8:24 - "Name a concrete proposal you have to create jobs/implemented to create jobs". For Peterson, the answer -- surprise! -- is to cut taxes. The US Chamber of Commerce would be so proud. He's against the excise and income tax, and probably refuses to accept the "Poor Tax" Chance Card when he plays Monopoly. Dodd speaks about his proposal for a district-wide task force to bridge the 2 chambers of commerce in this district that would include local small business owners. Peterson protests that although Massachusetts unemployment has gone down, but we've lost jobs so don't think we aren't in a "terrible situation in this economy". DOOM!

8:26 - "Name a concrete proposal you would implement/have implemented to improve education...touch on a response to the Chapter 70 formula question". Peterson is proud to continue funding through the "Ed reform formula", even though they haven't followed through with the commitment. So, like all state legislators, he brags about how awesome they are at defending local aid. Peterson dodges the Chapter 70 question. This is an easy question for Dodd, as he's in the classroom every day. He knows this law inside and out, and talks about revisiting the charter school funding formula. This formula treats student dollars differently depending on which type of school to which the student transfers.

8:31 - Term limits and pensions. Dodd commits to a five-term/ten year limit of service. Constitutional term limits are "murky water", but he believes in citizen legislators. Defends the idea of hard-working people earning pensions, but continuing Governor Patrick's work against loopholes. Peterson does not, and did not support term limits. Rep. Peterson talks about unfunded pensions, but believes that anyone who pays into a pension system should get it back. Not much daylight between the two of them on this one.

8:35 - Position on ballot questions. Peterson says YES, NO, NO. Claims "double taxation" and dismisses the idea of using those funds for fighting addictions, which is a "gimmick". Calls for reform on Chapter 40B. Supports a sales tax rollback to 5%, but to 3% as per the question. Dodd says NO, NO, NO. People fighting alcohol addiction need the help. Peterson says that raising the sales tax gives these programs too much money.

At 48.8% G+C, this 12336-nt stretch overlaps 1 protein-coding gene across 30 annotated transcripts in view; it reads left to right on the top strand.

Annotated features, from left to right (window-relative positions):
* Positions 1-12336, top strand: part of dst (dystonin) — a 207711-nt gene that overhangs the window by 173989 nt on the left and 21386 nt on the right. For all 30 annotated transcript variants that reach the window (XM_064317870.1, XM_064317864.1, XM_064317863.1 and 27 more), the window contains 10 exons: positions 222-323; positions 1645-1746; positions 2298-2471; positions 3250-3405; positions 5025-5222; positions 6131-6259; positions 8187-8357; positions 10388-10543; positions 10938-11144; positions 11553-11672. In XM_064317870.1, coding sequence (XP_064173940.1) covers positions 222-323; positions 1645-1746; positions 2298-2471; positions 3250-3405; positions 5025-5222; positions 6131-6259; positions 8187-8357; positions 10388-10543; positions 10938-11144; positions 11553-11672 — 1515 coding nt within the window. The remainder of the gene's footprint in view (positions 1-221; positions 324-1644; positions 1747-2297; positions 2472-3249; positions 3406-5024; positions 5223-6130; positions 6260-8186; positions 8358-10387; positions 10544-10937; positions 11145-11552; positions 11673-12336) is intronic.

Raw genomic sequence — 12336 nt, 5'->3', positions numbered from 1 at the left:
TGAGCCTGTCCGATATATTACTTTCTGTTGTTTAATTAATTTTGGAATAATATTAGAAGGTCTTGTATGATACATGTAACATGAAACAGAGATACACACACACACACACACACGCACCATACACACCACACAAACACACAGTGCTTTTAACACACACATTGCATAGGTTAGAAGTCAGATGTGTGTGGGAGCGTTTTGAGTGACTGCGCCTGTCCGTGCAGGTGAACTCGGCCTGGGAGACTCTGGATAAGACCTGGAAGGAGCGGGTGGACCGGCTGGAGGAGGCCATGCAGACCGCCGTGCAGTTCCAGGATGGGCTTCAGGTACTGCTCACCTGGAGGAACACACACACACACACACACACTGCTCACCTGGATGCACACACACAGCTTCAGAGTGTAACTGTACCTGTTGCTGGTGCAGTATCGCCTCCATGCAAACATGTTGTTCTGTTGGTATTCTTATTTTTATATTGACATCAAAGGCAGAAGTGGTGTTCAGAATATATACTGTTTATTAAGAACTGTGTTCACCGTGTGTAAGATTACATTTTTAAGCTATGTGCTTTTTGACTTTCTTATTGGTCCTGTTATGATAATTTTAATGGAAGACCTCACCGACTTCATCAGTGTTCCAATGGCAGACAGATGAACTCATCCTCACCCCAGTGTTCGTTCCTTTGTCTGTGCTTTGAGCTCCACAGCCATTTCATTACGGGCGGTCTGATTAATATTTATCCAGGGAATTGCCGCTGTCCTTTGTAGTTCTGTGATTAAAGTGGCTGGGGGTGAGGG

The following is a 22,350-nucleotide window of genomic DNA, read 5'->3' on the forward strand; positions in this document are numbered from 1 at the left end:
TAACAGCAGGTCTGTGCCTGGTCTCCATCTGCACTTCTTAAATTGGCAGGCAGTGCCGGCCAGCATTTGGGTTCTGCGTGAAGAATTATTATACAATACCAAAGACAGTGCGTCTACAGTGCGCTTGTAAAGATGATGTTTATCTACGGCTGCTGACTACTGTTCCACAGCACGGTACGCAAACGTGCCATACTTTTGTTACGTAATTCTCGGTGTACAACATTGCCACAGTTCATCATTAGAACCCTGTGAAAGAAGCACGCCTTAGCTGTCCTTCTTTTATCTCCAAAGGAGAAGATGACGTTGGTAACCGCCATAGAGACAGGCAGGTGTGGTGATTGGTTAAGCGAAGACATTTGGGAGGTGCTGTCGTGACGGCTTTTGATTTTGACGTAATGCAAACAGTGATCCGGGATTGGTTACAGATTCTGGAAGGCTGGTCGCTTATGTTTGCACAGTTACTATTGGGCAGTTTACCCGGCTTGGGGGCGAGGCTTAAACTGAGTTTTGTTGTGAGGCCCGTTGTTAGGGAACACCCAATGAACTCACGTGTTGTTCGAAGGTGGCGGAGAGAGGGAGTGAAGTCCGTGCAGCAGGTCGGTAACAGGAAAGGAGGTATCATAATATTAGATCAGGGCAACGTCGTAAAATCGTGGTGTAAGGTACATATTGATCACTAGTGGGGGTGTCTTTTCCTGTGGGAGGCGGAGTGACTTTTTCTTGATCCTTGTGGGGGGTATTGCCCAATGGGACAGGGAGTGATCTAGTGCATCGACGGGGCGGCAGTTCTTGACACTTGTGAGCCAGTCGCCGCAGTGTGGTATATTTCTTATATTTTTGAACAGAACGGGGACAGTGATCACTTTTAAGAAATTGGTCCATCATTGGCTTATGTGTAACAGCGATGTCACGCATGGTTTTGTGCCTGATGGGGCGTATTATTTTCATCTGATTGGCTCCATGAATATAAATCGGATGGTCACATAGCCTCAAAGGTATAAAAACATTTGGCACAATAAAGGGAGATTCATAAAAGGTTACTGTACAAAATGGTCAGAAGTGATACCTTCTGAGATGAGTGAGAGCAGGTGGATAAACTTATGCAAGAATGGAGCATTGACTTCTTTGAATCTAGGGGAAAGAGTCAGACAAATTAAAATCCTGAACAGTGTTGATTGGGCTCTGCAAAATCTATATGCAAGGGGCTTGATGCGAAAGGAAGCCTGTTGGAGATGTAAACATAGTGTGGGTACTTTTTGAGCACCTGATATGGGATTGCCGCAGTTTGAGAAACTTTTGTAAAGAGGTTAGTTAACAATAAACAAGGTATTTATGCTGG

8:42 - To can you have a "fresh perspective" if most legislators are Democrats? Dodd responds that being a selectman and a teacher gives him everyday contact with the issues, which has resulted in the plans mentioned on his website. To Peterson...three bills he proposed to help the district. Peterson doesn't/can't mention three bills. Everything is everyone else's fault. But government is bad, and there aren't enough Republicans. Oh, government is bad, except when I'm getting all sorts of money for the district -- government is bad when it helps other people, I guess.

8:45 - Peterson asks Dodd "what is the fresh perspective? Can you define it?" Dodd answers that it is not new issues, but rather new ideas. For him, it includes putting bottle bill redemption funds for teaching arts and physical education.

Dodd asks Peterson about Charlie Baker's term limits plan to limit legislators to ten years. Karyn Polito introduced 46 bills, George Peterson passed one bill to rename a road in Upton. So what idea do you have that you could actually done? Peterson talks about restoring the funding for the underground storage tank fund, but he's busy playing defense. Admits that as a legislator, he doesn't have a legislative record.

8:51 - Closing statements. Peterson comes out against taxes and spending, and calls for God to bless the district and America. Dodd again offers energy and experience as a "citizen legislator" bringing new ideas to the district.

Wednesday, October 20, 2010

Debate liveblog tomorrow

I will be blogging, hopefully live-blogging, the debate between Tim Dodd and George Peterson tomorrow in Grafton. In a contest between a motivated selectman and teacher, and a do-nothing Republican whip on the other, this is a clear choice for anyone who cares about education in the Commonwealth. I'll do it here, possibly on BMG, too.

Ride the wave: Dodd and Cutler

I suppose we could play defense and say that 2010 is an anti-Democratic year. Try to keep what we can keep. Surrender. Alternatively, we could micro-analyze every warp and woof of the governor's race and ignore every other election slated for November. I think there's a better way.

I suspect that 2010 is an anti-people in charge year. Sure, that's a problem for many of us as most of the people in charge at the moment happen to Democrats. Rather than stop at fighting over whose fault is the economic downturn that began months before Obama took office, let's use the tide. Let's ride the wave. No need for Bennett, Murkowski, Crist, and Castle to be the only Republicans thrown out of office this year.

If people want to vote out incumbents, we have a couple Democrats working very hard to help them here in the Bay State. Tim Dodd and Josh Cutler. Two hard-working guys giving of themselves in a tough environment, while the Democratic Party runs its usual incumbent-protection racket. They deserve our help.